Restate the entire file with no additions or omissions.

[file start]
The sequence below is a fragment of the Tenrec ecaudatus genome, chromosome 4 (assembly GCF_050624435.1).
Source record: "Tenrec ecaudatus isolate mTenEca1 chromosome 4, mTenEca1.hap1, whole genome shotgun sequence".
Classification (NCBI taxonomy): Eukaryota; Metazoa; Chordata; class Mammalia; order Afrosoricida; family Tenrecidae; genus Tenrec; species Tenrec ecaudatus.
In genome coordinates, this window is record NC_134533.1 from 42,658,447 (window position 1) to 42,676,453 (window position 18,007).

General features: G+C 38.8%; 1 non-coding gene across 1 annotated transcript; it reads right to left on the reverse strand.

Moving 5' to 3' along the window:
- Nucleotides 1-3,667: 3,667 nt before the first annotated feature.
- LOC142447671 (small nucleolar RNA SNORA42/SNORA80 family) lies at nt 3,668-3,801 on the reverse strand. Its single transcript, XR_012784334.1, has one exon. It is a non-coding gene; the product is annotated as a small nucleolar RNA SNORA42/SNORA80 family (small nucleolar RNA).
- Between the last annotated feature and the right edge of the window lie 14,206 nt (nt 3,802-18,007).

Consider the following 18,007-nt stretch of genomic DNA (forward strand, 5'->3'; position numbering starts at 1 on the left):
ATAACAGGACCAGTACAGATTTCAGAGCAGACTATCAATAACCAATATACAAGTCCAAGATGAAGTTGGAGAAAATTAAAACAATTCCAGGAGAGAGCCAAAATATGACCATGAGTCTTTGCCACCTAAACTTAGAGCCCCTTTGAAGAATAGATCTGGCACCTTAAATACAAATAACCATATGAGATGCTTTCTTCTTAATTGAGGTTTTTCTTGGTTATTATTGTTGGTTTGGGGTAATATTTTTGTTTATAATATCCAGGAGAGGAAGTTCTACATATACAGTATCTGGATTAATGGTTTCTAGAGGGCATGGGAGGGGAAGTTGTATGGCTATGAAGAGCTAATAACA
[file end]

The sequence below is a fragment of the Tenrec ecaudatus genome, chromosome 4 (assembly GCF_050624435.1).
Source record: "Tenrec ecaudatus isolate mTenEca1 chromosome 4, mTenEca1.hap1, whole genome shotgun sequence".
Classification (NCBI taxonomy): Eukaryota; Metazoa; Chordata; class Mammalia; order Afrosoricida; family Tenrecidae; genus Tenrec; species Tenrec ecaudatus.
In genome coordinates, this window is record NC_134533.1 from 42,658,447 (window position 1) to 42,676,453 (window position 18,007).

General features: G+C 38.8%; 1 non-coding gene across 1 annotated transcript; it reads right to left on the reverse strand.

Moving 5' to 3' along the window:
- Nucleotides 1-3,667: 3,667 nt before the first annotated feature.
- LOC142447671 (small nucleolar RNA SNORA42/SNORA80 family) lies at nt 3,668-3,801 on the reverse strand. Its single transcript, XR_012784334.1, has one exon. It is a non-coding gene; the product is annotated as a small nucleolar RNA SNORA42/SNORA80 family (small nucleolar RNA).
- Between the last annotated feature and the right edge of the window lie 14,206 nt (nt 3,802-18,007).

Consider the following 18,007-nt stretch of genomic DNA (forward strand, 5'->3'; position numbering starts at 1 on the left):
ATAACAGGACCAGTACAGATTTCAGAGCAGACTATCAATAACCAATATACAAGTCCAAGATGAAGTTGGAGAAAATTAAAACAATTCCAGGAGAGAGCCAAAATATGACCATGAGTCTTTGCCACCTAAACTTAGAGCCCCTTTGAAGAATAGATCTGGCACCTTAAATACAAATAACCATATGAGATGCTTTCTTCTTAATTGAGGTTTTTCTTGGTTATTATTGTTGGTTTGGGGTAATATTTTTGTTTATAATATCCAGGAGAGGAAGTTCTACATATACAGTATCTGGATTAATGGTTTCTAGAGGGCATGGGAGGGGAAGTTGTATGGCTATGAAGAGCTAATAACA